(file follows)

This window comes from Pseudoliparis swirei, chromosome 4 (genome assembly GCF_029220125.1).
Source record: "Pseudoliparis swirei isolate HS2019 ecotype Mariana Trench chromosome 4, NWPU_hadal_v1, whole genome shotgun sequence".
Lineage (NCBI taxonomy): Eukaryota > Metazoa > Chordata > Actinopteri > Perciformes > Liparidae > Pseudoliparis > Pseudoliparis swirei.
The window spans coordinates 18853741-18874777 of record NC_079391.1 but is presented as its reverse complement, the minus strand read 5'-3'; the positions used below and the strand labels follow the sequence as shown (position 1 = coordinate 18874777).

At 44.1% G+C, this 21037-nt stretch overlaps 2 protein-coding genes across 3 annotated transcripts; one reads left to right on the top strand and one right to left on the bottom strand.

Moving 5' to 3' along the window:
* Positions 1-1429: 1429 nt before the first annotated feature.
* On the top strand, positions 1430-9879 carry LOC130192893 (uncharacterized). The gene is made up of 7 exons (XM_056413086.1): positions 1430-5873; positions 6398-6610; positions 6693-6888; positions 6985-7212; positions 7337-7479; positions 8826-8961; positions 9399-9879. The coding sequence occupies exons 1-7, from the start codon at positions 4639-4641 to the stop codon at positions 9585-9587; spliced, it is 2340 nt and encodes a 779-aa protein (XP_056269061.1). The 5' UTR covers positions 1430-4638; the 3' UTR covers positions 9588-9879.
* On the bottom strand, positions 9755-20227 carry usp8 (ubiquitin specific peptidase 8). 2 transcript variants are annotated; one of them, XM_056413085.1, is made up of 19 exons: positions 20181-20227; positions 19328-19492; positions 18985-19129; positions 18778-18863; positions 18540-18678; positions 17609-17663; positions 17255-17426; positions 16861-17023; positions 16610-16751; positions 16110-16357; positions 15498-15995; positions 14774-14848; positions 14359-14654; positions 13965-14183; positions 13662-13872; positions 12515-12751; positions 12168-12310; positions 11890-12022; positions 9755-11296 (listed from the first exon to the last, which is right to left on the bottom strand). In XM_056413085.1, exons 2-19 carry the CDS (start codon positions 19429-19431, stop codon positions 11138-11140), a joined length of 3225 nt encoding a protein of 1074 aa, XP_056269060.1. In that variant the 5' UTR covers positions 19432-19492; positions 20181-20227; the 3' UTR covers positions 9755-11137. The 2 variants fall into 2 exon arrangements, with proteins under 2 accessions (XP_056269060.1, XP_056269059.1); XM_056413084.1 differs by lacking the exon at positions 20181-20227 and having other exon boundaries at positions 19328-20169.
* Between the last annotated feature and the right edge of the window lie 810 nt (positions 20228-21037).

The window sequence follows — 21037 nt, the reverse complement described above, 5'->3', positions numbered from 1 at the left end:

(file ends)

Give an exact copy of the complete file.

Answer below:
This window comes from Pseudoliparis swirei, chromosome 4 (genome assembly GCF_029220125.1).
Source record: "Pseudoliparis swirei isolate HS2019 ecotype Mariana Trench chromosome 4, NWPU_hadal_v1, whole genome shotgun sequence".
Lineage (NCBI taxonomy): Eukaryota > Metazoa > Chordata > Actinopteri > Perciformes > Liparidae > Pseudoliparis > Pseudoliparis swirei.
The window spans coordinates 18853741-18874777 of record NC_079391.1 but is presented as its reverse complement, the minus strand read 5'-3'; the positions used below and the strand labels follow the sequence as shown (position 1 = coordinate 18874777).

At 44.1% G+C, this 21037-nt stretch overlaps 2 protein-coding genes across 3 annotated transcripts; one reads left to right on the top strand and one right to left on the bottom strand.

Moving 5' to 3' along the window:
* Positions 1-1429: 1429 nt before the first annotated feature.
* On the top strand, positions 1430-9879 carry LOC130192893 (uncharacterized). The gene is made up of 7 exons (XM_056413086.1): positions 1430-5873; positions 6398-6610; positions 6693-6888; positions 6985-7212; positions 7337-7479; positions 8826-8961; positions 9399-9879. The coding sequence occupies exons 1-7, from the start codon at positions 4639-4641 to the stop codon at positions 9585-9587; spliced, it is 2340 nt and encodes a 779-aa protein (XP_056269061.1). The 5' UTR covers positions 1430-4638; the 3' UTR covers positions 9588-9879.
* On the bottom strand, positions 9755-20227 carry usp8 (ubiquitin specific peptidase 8). 2 transcript variants are annotated; one of them, XM_056413085.1, is made up of 19 exons: positions 20181-20227; positions 19328-19492; positions 18985-19129; positions 18778-18863; positions 18540-18678; positions 17609-17663; positions 17255-17426; positions 16861-17023; positions 16610-16751; positions 16110-16357; positions 15498-15995; positions 14774-14848; positions 14359-14654; positions 13965-14183; positions 13662-13872; positions 12515-12751; positions 12168-12310; positions 11890-12022; positions 9755-11296 (listed from the first exon to the last, which is right to left on the bottom strand). In XM_056413085.1, exons 2-19 carry the CDS (start codon positions 19429-19431, stop codon positions 11138-11140), a joined length of 3225 nt encoding a protein of 1074 aa, XP_056269060.1. In that variant the 5' UTR covers positions 19432-19492; positions 20181-20227; the 3' UTR covers positions 9755-11137. The 2 variants fall into 2 exon arrangements, with proteins under 2 accessions (XP_056269060.1, XP_056269059.1); XM_056413084.1 differs by lacking the exon at positions 20181-20227 and having other exon boundaries at positions 19328-20169.
* Between the last annotated feature and the right edge of the window lie 810 nt (positions 20228-21037).

The window sequence follows — 21037 nt, the reverse complement described above, 5'->3', positions numbered from 1 at the left end: